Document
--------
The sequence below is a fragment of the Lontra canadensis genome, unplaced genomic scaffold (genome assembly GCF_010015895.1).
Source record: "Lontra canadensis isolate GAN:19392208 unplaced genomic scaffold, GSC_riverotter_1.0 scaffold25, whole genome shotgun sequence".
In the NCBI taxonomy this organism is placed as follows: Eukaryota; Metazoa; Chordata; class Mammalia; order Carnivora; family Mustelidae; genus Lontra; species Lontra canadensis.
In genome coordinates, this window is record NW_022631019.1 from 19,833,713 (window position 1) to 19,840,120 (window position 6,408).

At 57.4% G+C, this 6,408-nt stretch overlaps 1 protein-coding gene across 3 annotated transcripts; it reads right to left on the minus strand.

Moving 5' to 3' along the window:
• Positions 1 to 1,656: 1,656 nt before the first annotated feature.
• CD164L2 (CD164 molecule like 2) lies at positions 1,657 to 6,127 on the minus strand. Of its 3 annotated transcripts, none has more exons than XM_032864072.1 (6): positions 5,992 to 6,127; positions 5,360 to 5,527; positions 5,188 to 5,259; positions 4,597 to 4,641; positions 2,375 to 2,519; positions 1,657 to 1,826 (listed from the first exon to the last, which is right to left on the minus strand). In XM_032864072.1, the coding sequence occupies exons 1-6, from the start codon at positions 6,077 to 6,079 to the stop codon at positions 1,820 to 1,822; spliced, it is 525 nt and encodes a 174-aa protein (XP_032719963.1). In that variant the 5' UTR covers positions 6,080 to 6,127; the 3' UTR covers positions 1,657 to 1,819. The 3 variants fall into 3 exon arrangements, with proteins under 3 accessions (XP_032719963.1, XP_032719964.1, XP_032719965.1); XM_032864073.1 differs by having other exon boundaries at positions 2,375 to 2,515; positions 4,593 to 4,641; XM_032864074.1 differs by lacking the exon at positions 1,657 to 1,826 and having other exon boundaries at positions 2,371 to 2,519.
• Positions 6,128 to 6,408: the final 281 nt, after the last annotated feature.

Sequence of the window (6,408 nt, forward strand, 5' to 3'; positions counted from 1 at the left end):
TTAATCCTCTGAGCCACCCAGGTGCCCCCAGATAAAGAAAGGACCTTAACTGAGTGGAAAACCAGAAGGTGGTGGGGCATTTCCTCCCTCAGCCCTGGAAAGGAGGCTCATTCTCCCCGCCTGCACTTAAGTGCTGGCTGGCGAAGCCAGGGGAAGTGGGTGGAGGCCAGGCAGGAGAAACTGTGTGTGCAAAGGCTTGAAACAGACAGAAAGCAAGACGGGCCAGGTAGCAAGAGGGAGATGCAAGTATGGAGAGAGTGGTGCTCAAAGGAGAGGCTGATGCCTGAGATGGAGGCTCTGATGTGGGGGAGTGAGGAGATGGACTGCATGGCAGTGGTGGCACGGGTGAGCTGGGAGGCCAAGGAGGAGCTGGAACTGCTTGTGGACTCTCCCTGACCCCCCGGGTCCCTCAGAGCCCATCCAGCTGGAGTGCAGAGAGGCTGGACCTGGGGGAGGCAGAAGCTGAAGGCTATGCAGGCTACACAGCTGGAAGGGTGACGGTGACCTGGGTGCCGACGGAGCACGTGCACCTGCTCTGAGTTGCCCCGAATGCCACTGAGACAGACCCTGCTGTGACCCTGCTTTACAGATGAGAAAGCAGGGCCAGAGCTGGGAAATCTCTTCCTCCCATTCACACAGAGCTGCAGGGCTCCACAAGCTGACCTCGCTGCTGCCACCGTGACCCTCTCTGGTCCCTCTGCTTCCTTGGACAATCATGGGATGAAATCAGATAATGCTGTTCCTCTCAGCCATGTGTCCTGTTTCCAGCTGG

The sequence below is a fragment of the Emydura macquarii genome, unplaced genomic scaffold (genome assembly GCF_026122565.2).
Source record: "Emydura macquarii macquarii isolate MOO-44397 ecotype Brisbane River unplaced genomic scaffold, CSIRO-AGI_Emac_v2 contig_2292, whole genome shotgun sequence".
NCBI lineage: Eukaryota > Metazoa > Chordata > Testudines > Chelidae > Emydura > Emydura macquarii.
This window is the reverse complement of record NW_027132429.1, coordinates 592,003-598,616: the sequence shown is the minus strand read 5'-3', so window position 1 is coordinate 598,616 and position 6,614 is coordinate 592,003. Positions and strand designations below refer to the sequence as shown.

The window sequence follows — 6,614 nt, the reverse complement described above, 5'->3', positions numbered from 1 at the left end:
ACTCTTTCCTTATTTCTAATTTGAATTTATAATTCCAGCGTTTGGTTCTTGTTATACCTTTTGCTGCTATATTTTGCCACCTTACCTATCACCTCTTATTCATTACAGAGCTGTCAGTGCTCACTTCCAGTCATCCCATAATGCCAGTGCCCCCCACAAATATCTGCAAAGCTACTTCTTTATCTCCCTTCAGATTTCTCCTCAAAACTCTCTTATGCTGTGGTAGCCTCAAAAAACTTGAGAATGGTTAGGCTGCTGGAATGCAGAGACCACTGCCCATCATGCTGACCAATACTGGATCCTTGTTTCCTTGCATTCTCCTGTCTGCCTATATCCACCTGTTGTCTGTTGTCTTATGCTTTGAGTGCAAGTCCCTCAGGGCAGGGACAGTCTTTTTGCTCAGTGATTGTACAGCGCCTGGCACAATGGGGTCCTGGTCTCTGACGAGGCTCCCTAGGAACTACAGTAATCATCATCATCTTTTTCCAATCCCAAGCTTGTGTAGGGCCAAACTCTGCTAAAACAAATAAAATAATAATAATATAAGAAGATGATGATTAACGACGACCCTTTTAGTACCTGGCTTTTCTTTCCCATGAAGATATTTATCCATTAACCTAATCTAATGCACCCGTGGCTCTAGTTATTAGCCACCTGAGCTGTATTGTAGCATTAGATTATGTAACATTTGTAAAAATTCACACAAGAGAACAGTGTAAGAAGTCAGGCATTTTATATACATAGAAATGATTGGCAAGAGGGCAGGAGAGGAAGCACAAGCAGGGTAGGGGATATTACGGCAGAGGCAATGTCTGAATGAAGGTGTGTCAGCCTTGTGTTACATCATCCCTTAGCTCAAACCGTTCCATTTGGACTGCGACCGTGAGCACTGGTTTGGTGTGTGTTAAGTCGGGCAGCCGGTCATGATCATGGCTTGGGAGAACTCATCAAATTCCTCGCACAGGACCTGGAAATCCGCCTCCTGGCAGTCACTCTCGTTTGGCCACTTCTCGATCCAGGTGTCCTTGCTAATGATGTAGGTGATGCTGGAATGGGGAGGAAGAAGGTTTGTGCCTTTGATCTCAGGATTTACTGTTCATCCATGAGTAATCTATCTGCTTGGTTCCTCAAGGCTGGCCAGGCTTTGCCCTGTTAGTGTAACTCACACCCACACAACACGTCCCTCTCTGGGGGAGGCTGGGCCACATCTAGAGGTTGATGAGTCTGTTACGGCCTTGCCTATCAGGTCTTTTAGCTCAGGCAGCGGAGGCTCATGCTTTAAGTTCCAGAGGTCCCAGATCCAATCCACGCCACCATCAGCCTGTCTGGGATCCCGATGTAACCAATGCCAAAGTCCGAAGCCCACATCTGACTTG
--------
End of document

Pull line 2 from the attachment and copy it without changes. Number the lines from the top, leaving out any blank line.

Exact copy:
Source record: "Lontra canadensis isolate GAN:19392208 unplaced genomic scaffold, GSC_riverotter_1.0 scaffold25, whole genome shotgun sequence".